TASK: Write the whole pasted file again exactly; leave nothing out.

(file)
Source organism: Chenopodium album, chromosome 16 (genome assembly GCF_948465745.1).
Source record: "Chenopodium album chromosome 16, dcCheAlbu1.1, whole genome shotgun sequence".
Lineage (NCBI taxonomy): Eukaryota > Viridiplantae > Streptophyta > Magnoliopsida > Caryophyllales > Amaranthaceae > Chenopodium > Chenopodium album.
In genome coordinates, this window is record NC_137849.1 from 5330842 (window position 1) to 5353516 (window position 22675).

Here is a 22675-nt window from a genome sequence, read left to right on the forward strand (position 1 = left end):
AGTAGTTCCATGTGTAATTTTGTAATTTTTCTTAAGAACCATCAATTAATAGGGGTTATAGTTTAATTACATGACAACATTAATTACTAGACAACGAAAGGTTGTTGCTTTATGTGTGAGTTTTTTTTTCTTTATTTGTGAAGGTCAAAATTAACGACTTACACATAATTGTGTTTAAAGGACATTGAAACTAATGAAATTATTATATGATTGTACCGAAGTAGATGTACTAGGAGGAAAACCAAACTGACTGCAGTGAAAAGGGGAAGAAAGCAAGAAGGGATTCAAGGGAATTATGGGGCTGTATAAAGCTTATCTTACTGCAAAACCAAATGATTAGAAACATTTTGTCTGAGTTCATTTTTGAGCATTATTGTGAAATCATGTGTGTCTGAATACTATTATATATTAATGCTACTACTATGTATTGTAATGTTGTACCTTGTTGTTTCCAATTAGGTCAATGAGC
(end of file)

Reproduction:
Source organism: Chenopodium album, chromosome 16 (genome assembly GCF_948465745.1).
Source record: "Chenopodium album chromosome 16, dcCheAlbu1.1, whole genome shotgun sequence".
Lineage (NCBI taxonomy): Eukaryota > Viridiplantae > Streptophyta > Magnoliopsida > Caryophyllales > Amaranthaceae > Chenopodium > Chenopodium album.
In genome coordinates, this window is record NC_137849.1 from 5330842 (window position 1) to 5353516 (window position 22675).

Here is a 22675-nt window from a genome sequence, read left to right on the forward strand (position 1 = left end):
AGTAGTTCCATGTGTAATTTTGTAATTTTTCTTAAGAACCATCAATTAATAGGGGTTATAGTTTAATTACATGACAACATTAATTACTAGACAACGAAAGGTTGTTGCTTTATGTGTGAGTTTTTTTTTCTTTATTTGTGAAGGTCAAAATTAACGACTTACACATAATTGTGTTTAAAGGACATTGAAACTAATGAAATTATTATATGATTGTACCGAAGTAGATGTACTAGGAGGAAAACCAAACTGACTGCAGTGAAAAGGGGAAGAAAGCAAGAAGGGATTCAAGGGAATTATGGGGCTGTATAAAGCTTATCTTACTGCAAAACCAAATGATTAGAAACATTTTGTCTGAGTTCATTTTTGAGCATTATTGTGAAATCATGTGTGTCTGAATACTATTATATATTAATGCTACTACTATGTATTGTAATGTTGTACCTTGTTGTTTCCAATTAGGTCAATGAGC